Cyclists on our roads are common, especially on weekends.
But some cyclists are choosing to pedal on expressways instead.
In the latest display of errant cycling behaviour, a group of cyclists were spotted riding on the Kallang-Paya Lebar Expressway (KPE) at night.
It is unknown which day it occurred, but a driver captured their antics on his car's dashcam video and uploaded the footage on YouTube last Friday.
In the video, the driver, who was driving on the left-most lane of the KPE tunnel, suddenly encounters a cyclist on his left, forcing him to filter lanes to give the cyclist a wider berth.
The driver then exits the tunnel before driving past a group of over 20 cyclists riding in a single file along the road divider.
Cycling on expressways is extremely dangerous, said Mr Steven Lim, 48, president of the Safe Cycling Task Force.
He told The New Paper: "The reason why it's illegal is because vehicles drive at higher speeds than on normal roads.
"The rules are meant to protect road users. If you break the rules, you give up the right to be protected."
Cyclists should not assume it is safe to ride on roads at night because there is less traffic, he said.
"If cyclists think that way, so will motorists, and they may drive even faster."
This video comes after an even bigger group of cyclists were filmed hogging the road and changing lanes at will along Sengkang East Drive in February.
They were also cycling more than two abreast, forcing cars to come to a stop to give way.
Such big groups of cyclists are a major cause of concern for motorists like Mr George Ng, 55, who has been driving for more than 30 years.
He told TNP after watching the video that errant cycling behaviour often rears its ugly head when cyclists ride in large numbers.
"They have no regard for the law. They think they can do anything they want because they have strength in numbers," he said.
This mindset may stem from a herd mentality, Mr Lim explained.
"Sometimes, cyclists are worried that they'll lag behind the group. So they tend to follow the rest.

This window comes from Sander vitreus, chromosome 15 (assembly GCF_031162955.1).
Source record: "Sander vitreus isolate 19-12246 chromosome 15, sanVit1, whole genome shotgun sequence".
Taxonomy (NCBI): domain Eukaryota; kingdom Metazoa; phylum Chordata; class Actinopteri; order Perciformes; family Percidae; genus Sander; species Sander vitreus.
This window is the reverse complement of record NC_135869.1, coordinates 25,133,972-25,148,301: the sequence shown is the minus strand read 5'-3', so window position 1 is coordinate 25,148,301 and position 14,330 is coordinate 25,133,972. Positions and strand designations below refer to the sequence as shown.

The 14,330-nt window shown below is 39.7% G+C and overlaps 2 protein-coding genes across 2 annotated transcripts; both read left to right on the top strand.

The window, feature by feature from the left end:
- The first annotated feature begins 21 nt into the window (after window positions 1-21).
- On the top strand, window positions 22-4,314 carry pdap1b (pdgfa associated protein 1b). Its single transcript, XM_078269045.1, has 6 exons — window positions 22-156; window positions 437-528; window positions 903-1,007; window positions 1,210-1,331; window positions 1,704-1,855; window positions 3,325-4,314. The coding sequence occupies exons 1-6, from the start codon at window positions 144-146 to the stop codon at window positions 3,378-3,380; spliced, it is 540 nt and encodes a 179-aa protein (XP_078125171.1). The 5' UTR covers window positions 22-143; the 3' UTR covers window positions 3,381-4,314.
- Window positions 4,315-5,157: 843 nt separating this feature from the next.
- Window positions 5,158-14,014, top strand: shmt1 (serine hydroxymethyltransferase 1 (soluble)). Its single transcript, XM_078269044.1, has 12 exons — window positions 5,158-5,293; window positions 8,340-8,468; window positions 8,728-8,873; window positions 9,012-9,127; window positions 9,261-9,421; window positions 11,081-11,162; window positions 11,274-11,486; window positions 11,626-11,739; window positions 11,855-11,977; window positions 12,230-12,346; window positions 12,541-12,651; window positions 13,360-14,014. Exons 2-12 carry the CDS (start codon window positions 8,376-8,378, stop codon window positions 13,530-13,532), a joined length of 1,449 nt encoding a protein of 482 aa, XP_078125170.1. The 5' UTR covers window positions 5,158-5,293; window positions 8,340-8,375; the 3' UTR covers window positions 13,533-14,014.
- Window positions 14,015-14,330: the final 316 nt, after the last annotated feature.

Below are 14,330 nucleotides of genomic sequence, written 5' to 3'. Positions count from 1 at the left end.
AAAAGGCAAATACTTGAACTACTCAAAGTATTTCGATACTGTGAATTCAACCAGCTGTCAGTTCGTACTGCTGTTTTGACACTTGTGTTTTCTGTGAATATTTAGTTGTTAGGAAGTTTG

"If one chooses to beat the red light, others may follow suit."
Both motorists and cyclists have a part to play in keeping our roads safe, he said. While he does not condone the actions of the cyclists in the video, Mr Lim said that drivers like Mr Ng must learn to accept cyclists as valid road users.
He said: "For a long time, there were no cyclists on the road.
"A whole generation of drivers are not used to sharing the roads and may try to assert themselves against cyclists."
Mr Aloysius See, 25, a credit card operations officer, knows this first-hand.
The avid cyclist, who rides every weekend, was knocked down by a driver nine months ago.
Although he escaped with minor abrasions, the incident has taught him to take personal responsibility for his safety.
He said: "Even if I'm careful, I can't ensure that other motorists are careful too. So I just have to make sure that I obey the rules to maximise my safety."
Mr Daryl Chan, 34, an administrator in cycling group Team Midpoint, which has up to 50 riders turning up for team rides, said that riding in bigger groups may actually be safer for cyclists. "There is a greater sense of security since a bigger group should result in more lights, making the entire group more visible to other road users.
"They also tend to help one another look out for hazards on the road, making it somewhat safer for the individual riders in the group."
Still, to ensure safety, the size of each Team Midpoint group does not exceed 20 riders.
"If the group is too big, they will usually be broken up into smaller groups," Mr Chan said.
"The rides are also led by ride leaders who planned the route and are experienced.
"There will usually be an experienced rider at the back too."
Lawyer Raphael Louis told TNP that those cycling on expressways may be charged under Section 279 of the Penal Code for driving in a rash manner which endangers human life or causes hurt or injury to any other person.
"Under Section 2 of the Road Traffic Act, a cyclist qualifies as a driver.
"So technically, they can be fined up to $5,000."
This article was first published on April 11, 2015. Get The New Paper for more stories.